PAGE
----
Therefore, you can write up the string of letters in your comments below, and it’ll auto-correct your hashtags. And boom, Instagram thinks that you just wrote those out yourself, bettering your engagement, and you’ll no longer get throttled. Now, what happens with hashtags, and I found this out actually on my own, was that if you use the same hashtag too many times, it will flag your account, and you’ll get less engagement.
And for a lot of us, hashtag you’ll stop popping up on altogether. It’s called shadow banning. The reason it’s called shadow banning is cause you’re in the dark about it. You might post and see your hashtag there, and when you click on the hashtag, you will see your posts in those hashtags.
If you were to log in from an account that does not follow you and look at the hashtags, your post would not appear. So you will be in the dark in the fact that you have been banned. So, I was shadow-banned. None of my posts showed up in the hashtags when I checked it out from a different account, and I just brainstormed what I did.
I said, okay, what’s the mentality of Instagram? Why? What factor could it be that’s causing this reaction? Because I knew that no person had just flagged my account. I said this had to be something from the algorithm, some automatic computer response to something I’m doing. I said it must be the hashtag.
Cause that was my guess. And what I did is I went back, and I deleted every hashtag and all of my comments and captions ever, and all of my photos. After doing that, the very next post, I made boom, hashtags up and working once again. Whenever I post what I do right before I post, I’ll go into the previous photo posted, and I’ll delete the hashtags from the comments.
Therefore, when I post again, I can use the hashtags, and Instagram will be like, Oh, this is a fresh batch with new hashtags. It’s never been used before. And that’s my kind of little way of getting around that little snag. The time in which you’re posting is also pretty important. Now, Instagram gives you some demographics if you have a business account, but it doesn’t work too accurately.
The main thing you want to be doing is you want to be posting when people are looking but too busy to be posting themselves. Everybody posts at night, so you don’t want to post at night. The reason being is because like if everybody’s posting at night, then you’re fighting against all these different people that are trying to post and trying to get you to see their content too. So were you always want to do is you want to post when people are too busy. So I always post around noon or 11 when people are at work. Everybody’s always on their phone. Everybody’s still scrolling through Instagram and Facebook, but they often don’t have the time to post during those times.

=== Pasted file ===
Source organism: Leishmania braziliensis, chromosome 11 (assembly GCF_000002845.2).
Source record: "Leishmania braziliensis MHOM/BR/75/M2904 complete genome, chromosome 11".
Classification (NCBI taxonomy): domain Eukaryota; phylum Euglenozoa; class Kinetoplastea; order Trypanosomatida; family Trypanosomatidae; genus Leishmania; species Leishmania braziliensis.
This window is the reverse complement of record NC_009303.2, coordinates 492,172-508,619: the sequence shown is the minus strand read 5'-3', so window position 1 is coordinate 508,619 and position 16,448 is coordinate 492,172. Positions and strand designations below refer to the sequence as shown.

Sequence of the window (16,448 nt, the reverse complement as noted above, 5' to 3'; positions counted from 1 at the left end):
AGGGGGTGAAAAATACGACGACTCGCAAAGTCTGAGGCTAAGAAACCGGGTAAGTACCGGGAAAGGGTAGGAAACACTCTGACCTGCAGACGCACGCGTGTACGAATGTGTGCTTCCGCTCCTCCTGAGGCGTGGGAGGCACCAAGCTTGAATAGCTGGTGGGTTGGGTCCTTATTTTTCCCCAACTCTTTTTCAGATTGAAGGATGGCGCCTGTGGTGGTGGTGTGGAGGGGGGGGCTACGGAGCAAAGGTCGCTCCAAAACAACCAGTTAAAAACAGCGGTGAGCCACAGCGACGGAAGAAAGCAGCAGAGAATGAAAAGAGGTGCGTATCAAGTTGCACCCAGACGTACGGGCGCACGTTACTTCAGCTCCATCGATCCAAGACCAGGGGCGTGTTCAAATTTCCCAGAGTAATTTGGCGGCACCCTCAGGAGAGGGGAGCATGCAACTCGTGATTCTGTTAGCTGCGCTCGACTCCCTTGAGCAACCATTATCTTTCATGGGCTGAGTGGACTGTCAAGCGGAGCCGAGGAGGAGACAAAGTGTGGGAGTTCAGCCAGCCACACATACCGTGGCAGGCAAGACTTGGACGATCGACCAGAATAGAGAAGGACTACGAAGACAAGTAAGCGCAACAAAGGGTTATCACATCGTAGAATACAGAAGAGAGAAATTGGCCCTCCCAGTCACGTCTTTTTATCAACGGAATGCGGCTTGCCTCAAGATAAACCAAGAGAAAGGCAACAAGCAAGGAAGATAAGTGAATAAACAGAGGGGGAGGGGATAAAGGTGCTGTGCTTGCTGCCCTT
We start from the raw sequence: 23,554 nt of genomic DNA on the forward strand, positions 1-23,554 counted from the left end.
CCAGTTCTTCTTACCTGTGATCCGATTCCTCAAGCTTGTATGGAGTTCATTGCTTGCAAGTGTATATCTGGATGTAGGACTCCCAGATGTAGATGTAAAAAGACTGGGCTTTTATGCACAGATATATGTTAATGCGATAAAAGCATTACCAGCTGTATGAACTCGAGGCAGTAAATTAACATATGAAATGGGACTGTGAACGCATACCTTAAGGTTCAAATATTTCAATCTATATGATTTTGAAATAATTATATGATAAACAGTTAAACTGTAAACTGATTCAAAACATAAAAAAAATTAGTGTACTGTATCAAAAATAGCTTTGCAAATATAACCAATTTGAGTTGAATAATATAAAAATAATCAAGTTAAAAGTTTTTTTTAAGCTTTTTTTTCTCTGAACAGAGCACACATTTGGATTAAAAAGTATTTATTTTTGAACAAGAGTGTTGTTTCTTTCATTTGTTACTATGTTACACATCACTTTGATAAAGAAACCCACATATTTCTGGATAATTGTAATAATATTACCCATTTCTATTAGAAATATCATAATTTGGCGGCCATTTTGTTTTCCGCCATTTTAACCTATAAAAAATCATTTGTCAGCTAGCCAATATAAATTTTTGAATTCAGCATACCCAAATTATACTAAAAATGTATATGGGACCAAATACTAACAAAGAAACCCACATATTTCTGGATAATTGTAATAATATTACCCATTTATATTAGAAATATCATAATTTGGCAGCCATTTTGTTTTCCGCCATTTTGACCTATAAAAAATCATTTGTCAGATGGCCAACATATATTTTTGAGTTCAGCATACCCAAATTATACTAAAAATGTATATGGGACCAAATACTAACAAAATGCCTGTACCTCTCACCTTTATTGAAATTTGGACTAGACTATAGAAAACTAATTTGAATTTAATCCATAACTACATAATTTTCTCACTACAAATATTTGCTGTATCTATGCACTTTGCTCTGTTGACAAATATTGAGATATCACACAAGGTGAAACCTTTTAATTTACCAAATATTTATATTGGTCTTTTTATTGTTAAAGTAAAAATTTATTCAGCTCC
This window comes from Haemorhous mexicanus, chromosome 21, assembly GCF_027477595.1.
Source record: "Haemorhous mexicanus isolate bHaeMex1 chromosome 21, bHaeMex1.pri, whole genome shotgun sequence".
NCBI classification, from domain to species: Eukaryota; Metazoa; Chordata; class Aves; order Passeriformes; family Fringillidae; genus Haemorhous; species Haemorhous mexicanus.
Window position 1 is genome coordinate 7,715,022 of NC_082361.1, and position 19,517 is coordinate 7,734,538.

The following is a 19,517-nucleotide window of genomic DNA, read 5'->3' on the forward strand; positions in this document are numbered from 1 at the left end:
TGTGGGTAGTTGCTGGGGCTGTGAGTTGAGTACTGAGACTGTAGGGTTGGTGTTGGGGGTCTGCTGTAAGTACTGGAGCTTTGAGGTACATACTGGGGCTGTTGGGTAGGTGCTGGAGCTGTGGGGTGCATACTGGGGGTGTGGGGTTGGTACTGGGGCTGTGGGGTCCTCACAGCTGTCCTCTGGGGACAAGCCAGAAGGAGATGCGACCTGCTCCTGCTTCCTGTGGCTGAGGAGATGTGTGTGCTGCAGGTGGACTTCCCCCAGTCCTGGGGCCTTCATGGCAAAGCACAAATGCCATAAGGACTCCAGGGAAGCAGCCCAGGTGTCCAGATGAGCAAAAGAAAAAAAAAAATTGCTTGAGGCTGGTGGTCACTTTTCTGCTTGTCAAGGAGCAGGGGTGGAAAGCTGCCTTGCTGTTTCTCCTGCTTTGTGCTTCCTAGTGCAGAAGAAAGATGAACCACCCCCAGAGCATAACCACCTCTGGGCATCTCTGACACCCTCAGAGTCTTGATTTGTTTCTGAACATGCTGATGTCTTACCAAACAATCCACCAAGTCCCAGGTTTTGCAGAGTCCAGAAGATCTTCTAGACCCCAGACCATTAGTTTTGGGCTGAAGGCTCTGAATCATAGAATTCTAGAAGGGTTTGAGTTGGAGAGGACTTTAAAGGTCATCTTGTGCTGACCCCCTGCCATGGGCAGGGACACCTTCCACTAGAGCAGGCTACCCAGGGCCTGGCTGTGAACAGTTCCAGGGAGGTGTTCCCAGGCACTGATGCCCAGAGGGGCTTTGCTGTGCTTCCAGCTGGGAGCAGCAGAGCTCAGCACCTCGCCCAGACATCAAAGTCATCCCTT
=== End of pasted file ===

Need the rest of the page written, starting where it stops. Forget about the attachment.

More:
So posts during the times when people are most busy. So that people will see it, they’ll engage it right away, and then later, your post will start growing and growing and growing, and more and more people will see it throughout the day. Okay, so here are a few points to help increase the engagement on your posts.
Here are a few subject matters to think about. Consider to maybe include to help your account grow even more and help you get some more engagement. First off, use a little splash of red. We’re psychologically trained to stop when we see the color red, like stop signs or stoplights. Next, human faces tend to do well.
Landscapes and scenery tend to do well. Food, animals behind the scenes stuff, relevant trends, and butts. Butts over boobs. Butts do pretty well on Instagram as well. Also, keep your photos more monochromatic, meaning having one dominant color throughout the picture over many dominant colors. And keep in mind that the average user is between 18 and 24. Some influencers like to target more child-friendly audiences just so the younger generation can experience growing up with you as an influencer.
Also, images with backgrounds tend to be favored over images that have blank backdrops. People tend to like pictures that they feel are real. So try not to over-edit too much hour, make it feel too staged.
Also, if there’s a little bit of texture in the image, that tends to do pretty well. People tend to like lighter photos over darker ones, and people tend to prefer more cooler or bluish tones over warmer and orange or tones. Also, natural light is better than artificial light. Outdoors does better over indoors and adding a little bit of color.
Like a little, a tiny bit of saturation can also be well. Also, keep in mind that people do like a little bit of editing, but nothing overdone. It should still feel at least relatively realistic. Keep in mind, none of these are hard and fast rules, and these are just things that typically do well.
Even if you don’t follow any of these rules, you can still do good on Facebook, but if you want to appeal to the more significant demographic, keep in mind that these are the subject matters that typically get most engaged. So be sure to keep that in consideration when you’re creating your posts.